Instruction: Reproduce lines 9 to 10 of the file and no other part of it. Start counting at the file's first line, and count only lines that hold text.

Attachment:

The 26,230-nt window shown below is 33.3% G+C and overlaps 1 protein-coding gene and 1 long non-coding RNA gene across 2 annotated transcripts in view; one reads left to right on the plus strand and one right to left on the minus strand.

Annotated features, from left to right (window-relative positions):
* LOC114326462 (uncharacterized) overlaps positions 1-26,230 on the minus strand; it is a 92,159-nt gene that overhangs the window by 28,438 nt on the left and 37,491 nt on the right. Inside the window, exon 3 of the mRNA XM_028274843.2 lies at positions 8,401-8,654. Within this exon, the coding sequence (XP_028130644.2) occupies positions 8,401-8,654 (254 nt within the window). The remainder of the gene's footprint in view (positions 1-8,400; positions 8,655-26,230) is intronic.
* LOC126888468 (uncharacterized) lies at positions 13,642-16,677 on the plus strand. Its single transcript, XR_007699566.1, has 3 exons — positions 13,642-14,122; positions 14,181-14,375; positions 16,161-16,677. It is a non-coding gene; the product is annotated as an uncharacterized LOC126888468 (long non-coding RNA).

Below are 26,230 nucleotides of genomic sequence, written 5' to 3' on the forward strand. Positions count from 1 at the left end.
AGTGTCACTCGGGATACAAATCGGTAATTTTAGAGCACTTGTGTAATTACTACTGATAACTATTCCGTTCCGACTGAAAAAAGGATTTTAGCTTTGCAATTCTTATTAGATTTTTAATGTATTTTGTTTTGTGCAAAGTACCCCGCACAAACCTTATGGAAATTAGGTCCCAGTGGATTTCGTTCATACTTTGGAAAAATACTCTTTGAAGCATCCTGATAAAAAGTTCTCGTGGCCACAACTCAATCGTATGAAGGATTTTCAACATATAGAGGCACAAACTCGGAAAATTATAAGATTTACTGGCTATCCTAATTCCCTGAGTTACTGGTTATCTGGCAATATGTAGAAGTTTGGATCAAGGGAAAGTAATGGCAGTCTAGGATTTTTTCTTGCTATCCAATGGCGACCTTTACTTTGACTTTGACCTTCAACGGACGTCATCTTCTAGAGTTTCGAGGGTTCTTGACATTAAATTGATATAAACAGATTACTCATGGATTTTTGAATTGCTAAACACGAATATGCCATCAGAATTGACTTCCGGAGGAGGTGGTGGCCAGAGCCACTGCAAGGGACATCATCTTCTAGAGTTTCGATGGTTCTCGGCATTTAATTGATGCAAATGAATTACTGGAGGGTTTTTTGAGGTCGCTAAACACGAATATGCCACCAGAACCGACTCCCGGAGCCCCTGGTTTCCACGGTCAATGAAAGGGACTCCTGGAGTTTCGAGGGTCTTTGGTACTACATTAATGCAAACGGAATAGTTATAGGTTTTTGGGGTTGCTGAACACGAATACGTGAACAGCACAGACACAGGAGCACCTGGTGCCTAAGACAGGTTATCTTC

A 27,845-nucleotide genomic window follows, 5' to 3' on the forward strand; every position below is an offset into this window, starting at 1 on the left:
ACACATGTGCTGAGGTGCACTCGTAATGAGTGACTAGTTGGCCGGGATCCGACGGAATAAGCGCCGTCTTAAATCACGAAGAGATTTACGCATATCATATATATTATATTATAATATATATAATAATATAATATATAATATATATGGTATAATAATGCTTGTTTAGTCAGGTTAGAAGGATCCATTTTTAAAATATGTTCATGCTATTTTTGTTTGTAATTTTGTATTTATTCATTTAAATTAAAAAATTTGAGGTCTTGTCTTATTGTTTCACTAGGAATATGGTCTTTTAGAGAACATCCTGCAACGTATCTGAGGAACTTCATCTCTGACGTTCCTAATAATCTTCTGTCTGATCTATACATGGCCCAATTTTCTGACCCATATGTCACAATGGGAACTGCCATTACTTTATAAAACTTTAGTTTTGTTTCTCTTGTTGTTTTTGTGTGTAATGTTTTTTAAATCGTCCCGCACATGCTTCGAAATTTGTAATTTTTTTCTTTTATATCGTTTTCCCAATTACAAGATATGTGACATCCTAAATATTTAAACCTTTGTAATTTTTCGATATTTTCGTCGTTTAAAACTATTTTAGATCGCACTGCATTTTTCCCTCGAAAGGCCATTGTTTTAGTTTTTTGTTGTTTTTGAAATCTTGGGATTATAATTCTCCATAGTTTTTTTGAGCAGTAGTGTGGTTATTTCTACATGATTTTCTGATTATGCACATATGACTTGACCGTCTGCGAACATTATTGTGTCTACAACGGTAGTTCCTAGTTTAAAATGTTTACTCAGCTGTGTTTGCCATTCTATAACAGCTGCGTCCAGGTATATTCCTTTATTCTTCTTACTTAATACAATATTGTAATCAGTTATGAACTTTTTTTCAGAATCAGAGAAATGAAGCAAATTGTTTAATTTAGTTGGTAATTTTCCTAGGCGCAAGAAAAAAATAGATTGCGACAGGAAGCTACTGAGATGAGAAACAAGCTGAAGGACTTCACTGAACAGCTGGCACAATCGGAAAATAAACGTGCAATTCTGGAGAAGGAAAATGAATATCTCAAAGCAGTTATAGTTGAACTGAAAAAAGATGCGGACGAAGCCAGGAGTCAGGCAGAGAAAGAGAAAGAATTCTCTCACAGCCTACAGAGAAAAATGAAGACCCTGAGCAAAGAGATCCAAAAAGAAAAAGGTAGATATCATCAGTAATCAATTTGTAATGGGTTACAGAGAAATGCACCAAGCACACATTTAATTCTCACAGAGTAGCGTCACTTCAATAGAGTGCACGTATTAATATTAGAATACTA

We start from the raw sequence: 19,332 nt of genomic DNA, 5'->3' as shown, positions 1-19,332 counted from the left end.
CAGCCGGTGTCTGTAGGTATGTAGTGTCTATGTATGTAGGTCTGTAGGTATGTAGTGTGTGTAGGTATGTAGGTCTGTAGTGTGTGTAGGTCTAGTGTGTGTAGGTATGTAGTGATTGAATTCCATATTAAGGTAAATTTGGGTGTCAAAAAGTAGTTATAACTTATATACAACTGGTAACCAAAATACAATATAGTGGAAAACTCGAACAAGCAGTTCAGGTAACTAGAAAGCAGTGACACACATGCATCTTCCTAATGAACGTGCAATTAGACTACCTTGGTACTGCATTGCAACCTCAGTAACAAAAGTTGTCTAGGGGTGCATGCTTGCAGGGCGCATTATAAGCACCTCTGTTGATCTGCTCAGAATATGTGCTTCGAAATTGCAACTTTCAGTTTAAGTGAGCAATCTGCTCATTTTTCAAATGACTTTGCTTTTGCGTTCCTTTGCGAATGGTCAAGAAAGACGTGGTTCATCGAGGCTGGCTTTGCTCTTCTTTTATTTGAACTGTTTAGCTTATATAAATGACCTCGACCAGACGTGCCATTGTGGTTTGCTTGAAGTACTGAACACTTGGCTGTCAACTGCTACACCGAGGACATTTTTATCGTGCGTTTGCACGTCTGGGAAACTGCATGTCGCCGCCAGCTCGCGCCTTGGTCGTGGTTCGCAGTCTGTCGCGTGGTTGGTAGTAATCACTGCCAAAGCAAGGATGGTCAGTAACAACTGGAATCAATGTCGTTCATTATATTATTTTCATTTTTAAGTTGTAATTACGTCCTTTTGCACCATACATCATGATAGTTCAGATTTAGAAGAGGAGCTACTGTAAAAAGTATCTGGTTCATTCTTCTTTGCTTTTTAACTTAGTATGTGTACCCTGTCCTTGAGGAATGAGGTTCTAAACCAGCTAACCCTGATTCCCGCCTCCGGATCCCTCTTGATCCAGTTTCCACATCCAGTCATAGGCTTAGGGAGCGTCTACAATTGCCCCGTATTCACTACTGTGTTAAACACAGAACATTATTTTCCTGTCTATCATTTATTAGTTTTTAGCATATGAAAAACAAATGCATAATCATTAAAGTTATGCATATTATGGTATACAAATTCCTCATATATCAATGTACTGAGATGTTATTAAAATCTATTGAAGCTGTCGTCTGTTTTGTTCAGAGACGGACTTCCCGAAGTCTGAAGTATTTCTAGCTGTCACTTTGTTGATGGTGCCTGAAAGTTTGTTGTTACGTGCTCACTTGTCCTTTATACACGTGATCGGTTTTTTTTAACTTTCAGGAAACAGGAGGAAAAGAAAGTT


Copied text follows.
We start from the raw sequence: 19,332 nt of genomic DNA, 5'->3' as shown, positions 1-19,332 counted from the left end.
CAGCCGGTGTCTGTAGGTATGTAGTGTCTATGTATGTAGGTCTGTAGGTATGTAGTGTGTGTAGGTATGTAGGTCTGTAGTGTGTGTAGGTCTAGTGTGTGTAGGTATGTAGTGATTGAATTCCATATTAAGGTAAATTTGGGTGTCAAAAAGTAGTTATAACTTATATACAACTGGTAACCAAAATACAATATAGTGGAAAACTCGAACAAGCAGTTCAGGTAACTAGAAAGCAGTGACACACATGCATCTTCCTAATGAACGTGCAATTAGACTACCTTGGTACTGCATTGCAACCTCAGTAACAAAAGTTGTCTAGGGGTGCATGCTTGCAGGGCGCATTATAAGCACCTCTGTTGATCTGCTCAGAATATGTGCTTCGAAATTGCAACTTTCAGTTTAAGTGAGCAATCTGCTCATTTTTCAAATGACTTTGCTTTTGCGTTCCTTTGCGAATGGTCAAGAAAGACGTGGTTCATCGAGGCTGGCTTTGCTCTTCTTTTATTTGAACTGTTTAGCTTATATAAATGACCTCGACCAGACGTGCCATTGTGGTTTGCTTGAAGTACTGAACACTTGGCTGTCAACTGCTACACCGAGGACATTTTTATCGTGCGTTTGCACGTCTGGGAAACTGCATGTCGCCGCCAGCTCGCGCCTTGGTCGTGGTTCGCAGTCTGTCGCGTGGTTGGTAGTAATCACTGCCAAAGCAAGGATGGTCAGTAACAACTGGAATCAATGTCGTTCATTATATTATTTTCATTTTTAAGTTGTAATTACGTCCTTTTGCACCATACATCATGATAGTTCAGATTTAGAAGAGGAGCTACTGTAAAAAGTATCTGGTTCATTCTTCTTTGCTTTTTAACTTAGTATGTGTACCCTGTCCTTGAGGAATGAGGTTCTAAACCAGCTAACCCTGATTCCCGCCTCCGGATCCCTCTTGATCCAGTTTCCACATCCAGTCATAGGCTTAGGGAGCGTCTACAATTGCCCCGTATTCACTACTGTGTTAAACACAGAACATTATTTTCCTGTCTATCATTTATTAGTTTTTAGCATATGAAAAACAAATGCATAATCATTAAAGTTATGCATATTATGGTATACAAATTCCTCATATATCAATGTACTGAGATGTTATTAAAATCTATTGAAGCTGTCGTCTGTTTTGTTCAGAGACGGACTTCCCGAAGTCTGAAGTATTTCTAGCTGTCACTTTGTTGATGGTGCCTGAAAGTTTGTTGTTACGTGCTCACTTGTCCTTTATACACGTGATCGGTTTTTTTTAACTTTCAGGAAACAGGAGGAAAAGAAAGTT